Well, folks, another Royal wedding looks on the cards. Stack up on your D.V.D.'s and books because for the next few months the airwaves are going to be chock-a-block with sycophants of the James Whitaker variety taking it in turns to describe William and Kate as a 'jolly nice couple' and calling the wedding a 'great day for Britain'. I well remember the nausea induced by Charles and Diana's ( and we all know how that marriage turned out ) 'fairy-tale' hitching. The person most delighted by the news must be David 'we are all in this s--t together' Cameron as it now means the media will be too focused on the Royals' impending nuptials to notice his appallingly savage spending cuts. All we need now is for Brixton riots to break out and it will be 1981 all over again.
Onto a more pleasant subject - 'The Smell Of Reeves & Mortimer'. I missed it in 1993, but caught up with it recently thanks to that miracle of modern technology - D.V.D. Vic and Bob were the 'in thing' in comedy then, having just jumped ship to B.B.C.-2 from Channel 4 where they had made 'Vic Reeves' Big Night Out'. They were being touted as the 'alternative Morecambe & Wise'. 'The Smell' was a mixture of songs and sketches, some amusing, others not. This first edition opened with a Patrick Allen monologue establishing a fake background for the duo, then they appeared in the studio to perform a parody of 'The Windmills Of Your Mind'. Uncle Peter ( Charlie Chuck ), a loony in a huge wig, was one of a number of regular comic characters. Others included Pat Arrowsmith and Dave Wright, a pair of aggressive, bra wearing Geordies. Despite the modern trappings, it was an old-fashioned type of series, owing a debt to Spike Milligan's 'Q' shows. Particularly good was 'Slade In Residence', with Vic as Noddy Holder and Bob looking incredibly like Dave Hill. Mark Williams and Paul Whitehouse ( later to appear in 'The Fast Show' ) played other members. The affectionate send-up of the '70's band had them living in the same house, still wearing their stage clothes, and drinking Cup-A-Soup constantly. Holder later said it was not too far removed from the real thing.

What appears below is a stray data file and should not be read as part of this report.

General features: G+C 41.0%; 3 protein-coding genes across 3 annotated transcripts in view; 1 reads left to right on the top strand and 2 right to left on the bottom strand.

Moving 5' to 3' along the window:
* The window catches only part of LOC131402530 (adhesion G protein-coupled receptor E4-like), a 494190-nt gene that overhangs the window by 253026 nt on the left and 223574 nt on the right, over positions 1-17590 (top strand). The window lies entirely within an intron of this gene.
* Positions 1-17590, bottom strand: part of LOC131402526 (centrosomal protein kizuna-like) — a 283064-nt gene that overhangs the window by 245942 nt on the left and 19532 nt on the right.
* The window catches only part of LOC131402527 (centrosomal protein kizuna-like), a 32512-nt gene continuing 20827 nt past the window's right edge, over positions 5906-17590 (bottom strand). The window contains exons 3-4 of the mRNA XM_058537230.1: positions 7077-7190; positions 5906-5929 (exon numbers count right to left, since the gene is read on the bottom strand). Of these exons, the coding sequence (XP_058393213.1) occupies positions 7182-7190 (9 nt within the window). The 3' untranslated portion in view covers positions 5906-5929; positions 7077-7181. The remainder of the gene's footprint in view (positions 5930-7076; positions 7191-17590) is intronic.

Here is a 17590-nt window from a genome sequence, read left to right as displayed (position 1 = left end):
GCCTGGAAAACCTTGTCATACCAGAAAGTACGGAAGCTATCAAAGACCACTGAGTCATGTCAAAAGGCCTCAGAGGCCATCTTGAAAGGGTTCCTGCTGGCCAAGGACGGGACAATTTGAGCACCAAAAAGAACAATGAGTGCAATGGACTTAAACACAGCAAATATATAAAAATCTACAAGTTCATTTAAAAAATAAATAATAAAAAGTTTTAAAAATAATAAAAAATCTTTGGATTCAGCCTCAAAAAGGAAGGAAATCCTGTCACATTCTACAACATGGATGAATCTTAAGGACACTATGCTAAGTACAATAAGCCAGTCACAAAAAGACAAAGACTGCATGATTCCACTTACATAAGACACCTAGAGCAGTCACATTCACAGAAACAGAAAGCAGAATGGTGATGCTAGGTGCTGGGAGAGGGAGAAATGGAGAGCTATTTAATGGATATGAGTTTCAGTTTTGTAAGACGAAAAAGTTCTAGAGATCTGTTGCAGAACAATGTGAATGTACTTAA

An amusing spoof of 'Food & Drink' featured Rebecca Front ( from 'Big Train' ) as Jilly Goolden, a wine 'expert' whose absurd observations ( "I'm getting hints of parsley, I'm getting suggestions of Oxo, I'm getting creosote, I'm getting lavender, I'm getting well-paid to talk utter rubbish!" ) made her a laughing stock of early-'90's television. People who base their strong views of archive television around whether or not it is dated should be warned - there are references to 'Lovejoy' ( which starred Ian McShane ) and Jimmy Nail's 'Spender'. I cannot help wondering though if Morecambe and Wise had blacked up to impersonate Otis Redding and Marvin Gaye whether they would have been lambasted for racism years later by the likes of Sarfraz Manzoor and Stephen K.Amos. I think so.
Funniest moment - Dave and Pat trying to buy a birthday card. When the shopkeeper points out they have picked up the wrong one, they lose their temper and mention the fact they are wearing bras ( except Pat, who forgot to put his on that day! ).
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